WASHINGTON—In relations with a diplomatically isolated Iran, the People’s Republic of China appears to be balancing its need for oil with the importance of its ties to Washington. The Chinese regime drives a hard bargain, taking advantage of its dominant position in a sanctioned Iranian economy, while simultaneously taking a harder line on sanctions related to Iranian nuclear ambitions, even as it finds means for circumventing some U.N. sanctions.
A new report titled, “China-Iran: A Limited Partnership,” charts the shifting bilateral relationship between China and Iran and concludes that China is motivated in its current relationship with Iran primarily by economics, specifically its energy needs.
Written by CEBNTRA Technology Inc. under a contract for the U.S.-China Economic and Security Review Commission (USCC), the report was released Dec. 20. USCC is a bipartisan congressional commission that is mandated by law to review the national security implications of trade and economic ties between the United States and communist China.
The release of the report does not imply endorsement by the commission.
Both authoritarian regimes share a view of the U.S.’s support for human rights and democratic institutions as inimical to their rule. Both regimes at different times have abused pro-democracy demonstrators. However, the pressure of the sanctions has shifted the emphasis of the relationship from any shared ideological views to economics and oil and has weakened Tehran’s bargaining position.
As widely reported by the media, the economic sanctions are taking a heavy toll on Iran’s economy. Europe is preventing Iranian banks from doing business in euros. The United States has been preventing Iran from doing business in dollars. “The financial shackles have so impeded the regular flows of trade that China has even settled some of its outstanding $4 billion debt to Iran in gold,” says the report.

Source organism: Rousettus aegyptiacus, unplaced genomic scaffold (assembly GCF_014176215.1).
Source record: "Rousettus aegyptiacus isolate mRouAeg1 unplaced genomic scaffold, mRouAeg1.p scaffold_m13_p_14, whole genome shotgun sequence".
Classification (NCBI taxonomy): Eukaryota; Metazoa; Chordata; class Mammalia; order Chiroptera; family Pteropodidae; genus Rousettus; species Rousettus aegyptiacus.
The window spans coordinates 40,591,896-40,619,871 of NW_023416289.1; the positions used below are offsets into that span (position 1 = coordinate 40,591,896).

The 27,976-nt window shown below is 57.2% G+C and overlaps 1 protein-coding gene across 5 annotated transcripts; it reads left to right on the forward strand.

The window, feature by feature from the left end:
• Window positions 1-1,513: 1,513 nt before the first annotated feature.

Beijing has exploited Iran’s inability to sell its oil in hard currencies to force Iran into barter transactions. The report says:
“[Bartering] has opened a floodgate of cheap, subsidized, and often sub-standard Chinese products, which have increasingly displaced Iranian industries and displeased the large consumerist middle class. There are also reports of delayed payments, causing intermittent trade frictions with Tehran.”
Barbara Slavin, senior fellow of the South Asia Center of the Atlantic Council, anticipated the report’s conclusion in a November 2011 article published by the Atlantic Council that said as Iran lost access to most Western banks, it “has turned increasingly to bartering oil for goods from China.” Slavin noted that over the last decade, China has increasingly become the leading trading partner with Iran.
“Since 2001, Chinese exports to Iran have increased nearly sixteen-fold, to $12.2 billion, while Iranian exports to China [in 2010] amounted to $16.5 billion.”
Much of the new trade with China tends to distort the Iranian economy. It is with state-run companies, firms controlled by the Revolutionary Guards, according to Bijan Khajehpour, an Iranian businessman and expert on the Iranian economy, who is now in exile. Slavin quotes him saying, “[Chinese] commercial delegations even stay at the compound of the Chinese ambassador in Tehran and do not interact with the Iranian public.” Khajehpour said that these deals are opaque and breed corruption.
Tehran’s view is that China is “opportunistic” and “trying to exploit Iran’s economic isolation,” says the report
Iran uses the oil revenue to fund most of its national budget. Because of the economic sanctions, its global oil exports have declined in 2010–2012, says the report. China is able to fill the void created in Iran by departed international oil companies concerned about operating in an environment that is under intense international scrutiny.
The report said that in contrast to Burma and Sudan, “China’s national oil companies appear to be striking a harder deal, taking advantage of their dominant position as Iran’s major current oil investor, and looking for discounts on Iranian oil. … Although Iran recently has denied that China is receiving discounted oil, press reports in early 2012 pointed to such discounts.”